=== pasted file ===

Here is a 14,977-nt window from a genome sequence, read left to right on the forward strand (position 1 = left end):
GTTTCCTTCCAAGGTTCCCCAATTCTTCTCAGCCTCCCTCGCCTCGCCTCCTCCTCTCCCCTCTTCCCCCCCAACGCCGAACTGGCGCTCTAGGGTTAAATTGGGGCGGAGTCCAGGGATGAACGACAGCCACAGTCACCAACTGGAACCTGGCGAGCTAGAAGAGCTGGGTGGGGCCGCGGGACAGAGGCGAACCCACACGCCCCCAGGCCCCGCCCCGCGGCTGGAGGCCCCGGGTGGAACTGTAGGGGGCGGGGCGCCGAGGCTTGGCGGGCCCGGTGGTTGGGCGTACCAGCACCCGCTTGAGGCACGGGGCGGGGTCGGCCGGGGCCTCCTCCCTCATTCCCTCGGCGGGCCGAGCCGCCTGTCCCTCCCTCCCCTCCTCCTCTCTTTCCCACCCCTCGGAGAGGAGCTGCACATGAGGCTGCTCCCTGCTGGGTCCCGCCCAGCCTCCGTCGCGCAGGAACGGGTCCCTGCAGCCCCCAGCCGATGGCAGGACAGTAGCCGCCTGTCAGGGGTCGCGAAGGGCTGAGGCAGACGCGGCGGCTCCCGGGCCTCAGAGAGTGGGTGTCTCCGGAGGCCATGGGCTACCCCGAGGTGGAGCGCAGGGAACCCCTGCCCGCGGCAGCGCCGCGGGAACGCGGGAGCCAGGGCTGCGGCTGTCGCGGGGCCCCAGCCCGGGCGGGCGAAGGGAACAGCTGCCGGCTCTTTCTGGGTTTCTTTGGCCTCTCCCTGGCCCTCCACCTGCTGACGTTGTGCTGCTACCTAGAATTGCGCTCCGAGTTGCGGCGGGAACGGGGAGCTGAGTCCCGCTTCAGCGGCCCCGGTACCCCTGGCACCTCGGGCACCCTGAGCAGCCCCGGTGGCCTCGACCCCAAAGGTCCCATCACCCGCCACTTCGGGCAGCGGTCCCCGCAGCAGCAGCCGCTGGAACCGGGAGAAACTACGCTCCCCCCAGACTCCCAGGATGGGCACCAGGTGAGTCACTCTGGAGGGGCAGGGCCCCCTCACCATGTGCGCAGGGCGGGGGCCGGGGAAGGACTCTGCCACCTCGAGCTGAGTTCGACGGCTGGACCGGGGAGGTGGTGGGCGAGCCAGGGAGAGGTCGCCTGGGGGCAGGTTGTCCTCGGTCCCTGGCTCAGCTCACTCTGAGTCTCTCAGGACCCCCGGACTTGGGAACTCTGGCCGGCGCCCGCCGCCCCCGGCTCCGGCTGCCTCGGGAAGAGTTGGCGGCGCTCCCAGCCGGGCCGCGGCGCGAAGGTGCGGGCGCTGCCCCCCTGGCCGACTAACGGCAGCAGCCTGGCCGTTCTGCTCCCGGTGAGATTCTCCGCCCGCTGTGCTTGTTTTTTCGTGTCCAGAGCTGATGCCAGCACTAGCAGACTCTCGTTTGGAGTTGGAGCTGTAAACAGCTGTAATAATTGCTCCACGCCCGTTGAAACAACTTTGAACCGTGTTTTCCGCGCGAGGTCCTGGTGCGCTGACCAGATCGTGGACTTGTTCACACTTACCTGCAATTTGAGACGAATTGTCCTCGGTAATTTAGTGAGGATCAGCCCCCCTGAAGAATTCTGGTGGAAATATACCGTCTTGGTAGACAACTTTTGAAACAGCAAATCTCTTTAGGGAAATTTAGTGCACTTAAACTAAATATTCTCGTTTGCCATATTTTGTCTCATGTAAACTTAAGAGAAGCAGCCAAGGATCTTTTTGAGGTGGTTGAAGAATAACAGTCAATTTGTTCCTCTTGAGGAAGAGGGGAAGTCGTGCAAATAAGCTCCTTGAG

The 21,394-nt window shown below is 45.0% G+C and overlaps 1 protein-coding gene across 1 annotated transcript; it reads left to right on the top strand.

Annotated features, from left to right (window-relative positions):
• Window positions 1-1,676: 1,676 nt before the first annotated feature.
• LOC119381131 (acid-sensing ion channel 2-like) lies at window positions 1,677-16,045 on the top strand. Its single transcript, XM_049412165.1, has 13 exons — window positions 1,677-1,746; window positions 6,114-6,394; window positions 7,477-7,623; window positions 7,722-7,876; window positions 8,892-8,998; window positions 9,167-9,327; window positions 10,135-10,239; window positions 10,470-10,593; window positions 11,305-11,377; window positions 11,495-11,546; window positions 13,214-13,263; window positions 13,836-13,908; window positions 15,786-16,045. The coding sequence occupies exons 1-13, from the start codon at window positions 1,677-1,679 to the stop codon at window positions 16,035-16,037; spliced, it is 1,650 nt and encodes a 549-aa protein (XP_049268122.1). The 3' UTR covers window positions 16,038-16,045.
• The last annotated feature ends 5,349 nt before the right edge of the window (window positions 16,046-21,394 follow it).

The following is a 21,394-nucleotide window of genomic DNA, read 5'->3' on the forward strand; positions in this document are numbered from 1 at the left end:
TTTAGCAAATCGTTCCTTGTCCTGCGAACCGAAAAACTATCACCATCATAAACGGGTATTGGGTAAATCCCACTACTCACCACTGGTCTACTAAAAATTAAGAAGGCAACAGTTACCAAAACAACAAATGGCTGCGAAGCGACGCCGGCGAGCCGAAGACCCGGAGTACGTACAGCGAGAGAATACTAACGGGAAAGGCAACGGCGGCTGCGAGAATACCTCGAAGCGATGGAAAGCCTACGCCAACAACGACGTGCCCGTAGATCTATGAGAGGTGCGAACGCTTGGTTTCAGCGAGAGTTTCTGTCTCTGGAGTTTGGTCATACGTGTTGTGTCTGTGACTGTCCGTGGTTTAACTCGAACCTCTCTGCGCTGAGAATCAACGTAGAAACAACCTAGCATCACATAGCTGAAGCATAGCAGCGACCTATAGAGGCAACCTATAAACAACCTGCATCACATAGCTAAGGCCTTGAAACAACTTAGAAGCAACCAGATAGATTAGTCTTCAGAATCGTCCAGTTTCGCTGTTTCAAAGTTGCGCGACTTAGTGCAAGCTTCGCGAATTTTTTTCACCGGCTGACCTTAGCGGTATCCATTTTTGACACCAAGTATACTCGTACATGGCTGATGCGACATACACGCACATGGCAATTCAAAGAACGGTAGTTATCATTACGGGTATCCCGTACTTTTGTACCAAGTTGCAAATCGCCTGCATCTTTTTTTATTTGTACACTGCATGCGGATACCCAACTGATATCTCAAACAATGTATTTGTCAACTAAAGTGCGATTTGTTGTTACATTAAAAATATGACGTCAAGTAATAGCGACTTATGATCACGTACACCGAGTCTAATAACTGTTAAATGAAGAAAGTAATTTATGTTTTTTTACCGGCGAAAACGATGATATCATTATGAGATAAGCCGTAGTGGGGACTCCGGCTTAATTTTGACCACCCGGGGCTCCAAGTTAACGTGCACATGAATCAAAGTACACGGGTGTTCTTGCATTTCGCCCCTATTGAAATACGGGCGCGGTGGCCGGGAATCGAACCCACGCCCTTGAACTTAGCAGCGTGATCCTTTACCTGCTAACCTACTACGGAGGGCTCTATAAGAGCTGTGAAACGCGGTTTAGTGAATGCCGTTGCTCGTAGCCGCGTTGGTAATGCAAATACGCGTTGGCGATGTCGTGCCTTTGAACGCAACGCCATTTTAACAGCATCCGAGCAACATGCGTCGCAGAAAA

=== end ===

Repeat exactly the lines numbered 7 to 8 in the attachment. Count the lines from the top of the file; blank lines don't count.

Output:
• The last annotated feature ends 5,349 nt before the right edge of the window (window positions 16,046-21,394 follow it).

The following is a 21,394-nucleotide window of genomic DNA, read 5'->3' on the forward strand; positions in this document are numbered from 1 at the left end: